Monday, September 13, 2010

N.C. 'Survivor': I'm no 'old fogey'

Jane Bright had been trying for 10 years to get her shot at "Survivor" fame, so when she finally got the call that producers were interested, she wasn't about to let a little weather get in her way.

"The hardest thing was actually getting to the casting, because that's when the ice storm hit here back in January," says Bright, who lives in the tiny town of Jackson Springs, near Pinehurst. "I told the producer, 'I'll tell you what. I've got a John Deere tractor, it's got big ol' tires, I know that tractor will make it up there (to the airport). My neighbor just busted out laughing. They were like, 'Jane, you gonna drive your tractor?' I said, 'If I have to. It's real important. I HAVE to be there.'"

The 56-year-old dog trainer, who was born and raised in Gaffney, S.C., eventually made it to the audition (no tractor necessary) and landed a spot in "Survivor: Nicaragua," the 21st installment of CBS's long-running hit reality competition. Bright is one of three contestants this season who have strong ties to N.C.

Q. What’s Jackson Springs like?
It’s a blink. We have a crossroads. We have a church on one side of the crossroads, and a little tiny -- and I mean a tiny -- park on the other side of the crossroads. And we have a community center and a post office. That’s it. … It’s real rural, and this is where Pinehurst was originally supposed to be. But anyway, I like it out here.

Q. Before you got on the show, what’s the craziest thing you’d ever done in your life?
Probably rappelling off the side of a cliff at Kings Mountain. I had this guy who when we were in college he talked me into going up there, and he literally had to pry my fingers off the side of the mountain to get me to grab the rope. Once I did it, I was fine. But that initial letting go -- I don’t know how far up we were, but it was very high up. The other guy that went with us, he never did do it. He panicked, he just couldn’t do it.

Q. What was your motivation for applying to the show?
I’ve been applying for like 10 years, ever since that first show appeared on TV (and) a friend of mine called me up and he said, “I have never seen anything that I thought you couldn’t do and you need to go try to apply for that.” So he and I, we were applying for a couple years, never got picked, never got selected, nothing. And I’m not one to quit, so if it’s in my mind to do something, I keep doing it until I get it. I mean, I’d probably 90 years old and still applying.

Q. What was your strategy going into the competition?
I know I can do things, and I know I can fish, I know I can hunt, I know I’m not afraid to go grab a crab and stuff like that. My whole procedure was try to make as many friends as you can get, hang low, if you have to ride somebody’s coattails, do it. That never ended up happening. I couldn’t make an alliance with any strong guy to save my life; they thought I was weak as water. And I proved them wrong. And I think some of them regret not making an alliance with me in the beginning, but that’s all I can say about that. But I knew I was gonna take care of them, kind of be like the momma hen and show them ... I’m valuable (in certain ways).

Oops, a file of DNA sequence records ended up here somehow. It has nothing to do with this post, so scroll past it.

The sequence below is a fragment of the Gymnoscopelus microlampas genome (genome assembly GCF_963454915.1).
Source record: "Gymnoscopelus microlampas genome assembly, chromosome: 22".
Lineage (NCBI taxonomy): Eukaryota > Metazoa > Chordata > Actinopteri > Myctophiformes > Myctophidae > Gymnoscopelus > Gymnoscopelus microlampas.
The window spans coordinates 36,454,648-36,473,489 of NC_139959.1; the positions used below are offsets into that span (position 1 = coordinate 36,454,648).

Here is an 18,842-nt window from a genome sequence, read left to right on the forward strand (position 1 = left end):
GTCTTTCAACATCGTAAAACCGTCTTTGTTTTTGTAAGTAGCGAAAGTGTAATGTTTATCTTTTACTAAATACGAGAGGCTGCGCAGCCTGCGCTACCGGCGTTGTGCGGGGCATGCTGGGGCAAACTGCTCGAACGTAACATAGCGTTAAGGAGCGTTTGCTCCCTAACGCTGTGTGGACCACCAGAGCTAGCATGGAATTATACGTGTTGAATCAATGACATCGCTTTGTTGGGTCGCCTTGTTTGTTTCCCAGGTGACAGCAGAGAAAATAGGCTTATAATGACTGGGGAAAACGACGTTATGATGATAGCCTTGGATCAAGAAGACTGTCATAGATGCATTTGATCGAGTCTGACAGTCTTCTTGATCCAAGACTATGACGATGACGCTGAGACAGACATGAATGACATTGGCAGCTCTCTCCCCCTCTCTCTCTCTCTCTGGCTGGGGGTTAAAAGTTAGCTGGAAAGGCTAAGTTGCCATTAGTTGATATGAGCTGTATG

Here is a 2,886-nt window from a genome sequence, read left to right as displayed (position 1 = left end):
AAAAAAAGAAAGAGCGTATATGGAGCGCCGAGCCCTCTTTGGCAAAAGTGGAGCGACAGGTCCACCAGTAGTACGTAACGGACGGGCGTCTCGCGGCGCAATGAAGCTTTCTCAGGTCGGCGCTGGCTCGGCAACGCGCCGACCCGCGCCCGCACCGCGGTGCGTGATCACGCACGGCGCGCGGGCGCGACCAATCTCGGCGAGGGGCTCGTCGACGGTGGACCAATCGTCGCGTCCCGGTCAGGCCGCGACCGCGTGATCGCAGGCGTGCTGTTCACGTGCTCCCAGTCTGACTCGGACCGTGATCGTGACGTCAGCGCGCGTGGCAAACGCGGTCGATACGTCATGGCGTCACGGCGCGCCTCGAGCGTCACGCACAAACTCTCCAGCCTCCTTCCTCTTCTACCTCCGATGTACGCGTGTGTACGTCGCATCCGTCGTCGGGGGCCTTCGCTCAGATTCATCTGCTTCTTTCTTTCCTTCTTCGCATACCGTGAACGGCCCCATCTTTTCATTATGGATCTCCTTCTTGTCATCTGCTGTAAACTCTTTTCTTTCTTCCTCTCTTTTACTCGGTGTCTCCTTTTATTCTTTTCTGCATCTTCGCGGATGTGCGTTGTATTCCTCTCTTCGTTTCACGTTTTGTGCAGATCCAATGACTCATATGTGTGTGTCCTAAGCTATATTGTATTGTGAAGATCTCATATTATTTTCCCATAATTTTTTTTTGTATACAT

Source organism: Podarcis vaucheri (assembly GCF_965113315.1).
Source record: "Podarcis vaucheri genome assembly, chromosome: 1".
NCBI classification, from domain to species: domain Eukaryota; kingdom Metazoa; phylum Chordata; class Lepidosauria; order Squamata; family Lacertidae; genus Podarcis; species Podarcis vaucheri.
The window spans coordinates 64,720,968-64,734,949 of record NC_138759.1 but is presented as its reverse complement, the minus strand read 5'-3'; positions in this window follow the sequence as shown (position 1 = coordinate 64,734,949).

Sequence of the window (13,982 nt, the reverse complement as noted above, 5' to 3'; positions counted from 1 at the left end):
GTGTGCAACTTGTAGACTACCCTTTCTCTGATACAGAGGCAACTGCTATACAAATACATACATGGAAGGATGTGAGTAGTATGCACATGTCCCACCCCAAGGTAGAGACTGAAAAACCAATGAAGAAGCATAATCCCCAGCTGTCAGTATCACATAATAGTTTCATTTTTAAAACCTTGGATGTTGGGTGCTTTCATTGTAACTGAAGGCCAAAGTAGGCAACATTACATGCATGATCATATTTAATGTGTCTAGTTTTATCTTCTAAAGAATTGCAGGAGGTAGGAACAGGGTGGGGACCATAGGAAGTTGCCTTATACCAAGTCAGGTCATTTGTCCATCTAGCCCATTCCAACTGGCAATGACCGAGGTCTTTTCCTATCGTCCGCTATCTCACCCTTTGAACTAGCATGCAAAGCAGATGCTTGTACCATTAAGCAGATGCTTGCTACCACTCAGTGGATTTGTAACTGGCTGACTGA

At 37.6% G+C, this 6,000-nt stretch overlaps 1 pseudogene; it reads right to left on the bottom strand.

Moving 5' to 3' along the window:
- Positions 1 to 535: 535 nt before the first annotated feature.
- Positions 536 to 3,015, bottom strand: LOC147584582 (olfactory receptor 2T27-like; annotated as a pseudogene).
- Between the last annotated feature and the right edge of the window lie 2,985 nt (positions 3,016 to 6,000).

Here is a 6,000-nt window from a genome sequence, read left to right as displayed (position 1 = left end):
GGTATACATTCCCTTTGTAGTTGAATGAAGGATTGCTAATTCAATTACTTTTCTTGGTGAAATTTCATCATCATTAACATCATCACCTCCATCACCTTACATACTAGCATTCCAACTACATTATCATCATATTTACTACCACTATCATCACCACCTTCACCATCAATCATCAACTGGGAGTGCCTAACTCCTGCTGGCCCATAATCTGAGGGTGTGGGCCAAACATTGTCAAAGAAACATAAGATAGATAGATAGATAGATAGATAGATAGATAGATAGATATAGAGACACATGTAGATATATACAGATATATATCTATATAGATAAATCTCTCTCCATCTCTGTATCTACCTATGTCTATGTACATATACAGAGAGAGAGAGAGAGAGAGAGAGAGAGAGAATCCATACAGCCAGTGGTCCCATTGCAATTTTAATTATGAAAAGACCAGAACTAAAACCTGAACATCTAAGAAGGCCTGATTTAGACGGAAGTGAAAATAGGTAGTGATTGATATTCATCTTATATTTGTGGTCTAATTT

Q. What was your initial reaction when you found out the theme for the season was going to be old vs. young?
Oh, I was crushed. I was like “I don’t want to be with these old fogeys. Noooooooo, these young kids will whip our asses!” (Laughing.) I mean, I know we had some strong people on our team, but the youth have such vigor and such vitality and such energy -- to me that goes a long way. I was kind of crushed because I was hoping to pick some little studly dude and be like his momma so he’ll like carry me along a little bit, and then it ended up being all the old dudes together and I’m looking around, I’m going OK that guy looks really good, maybe ride his coattails (but he didn’t want to have nothing to do with nobody.

Q. What would you do with a million dollars if you won it?
Pay off my farm, get my child through college, and build a big building barn where it can be a multifunctional building where I can have the kids train their dogs in the summertime without having to be outside in a hundred degree weather (she runs a summer camp on her farm). ... I also need a place I can store my hay so I can get more money for it in the wintertime when nobody’s got any hay.

Q. One thing that really comes across in the little bio video of you that appears on CBS’s website is that you’re young at heart, and that you think people tend to underestimate your endurance. Do you think it’s that you’re in really good physical shape literally, or do you think it’s just a raw, natural toughness you’ve developed by virtue of the fact that you don’t live a pampered life?

Well, I’ve never lived a pampered life. I mean, I wake up real early. I never sit down ... and I’ve never been fat, OK, I’m always active. I’ll eat in five minutes, and I’m out to go and do something else. I look at it like every minute of every day, there’s something that needs to get done. And that’s just the way I am. I don’t take many days off. ... (The experience of being on the show) is harder than what you think, but I am a survivor and I truly could have survived out there with what we were given. I could have. I mean, it’d been nice if there’d been a little more fruit and stuff like that, but even though it was hard and there were times I was freezing cold, shoot -- it was not that bad. I’m a die-hard. Rain, sleet, snow, ice, whatever, I’m like the postal person: I’m still getting out there and doing it.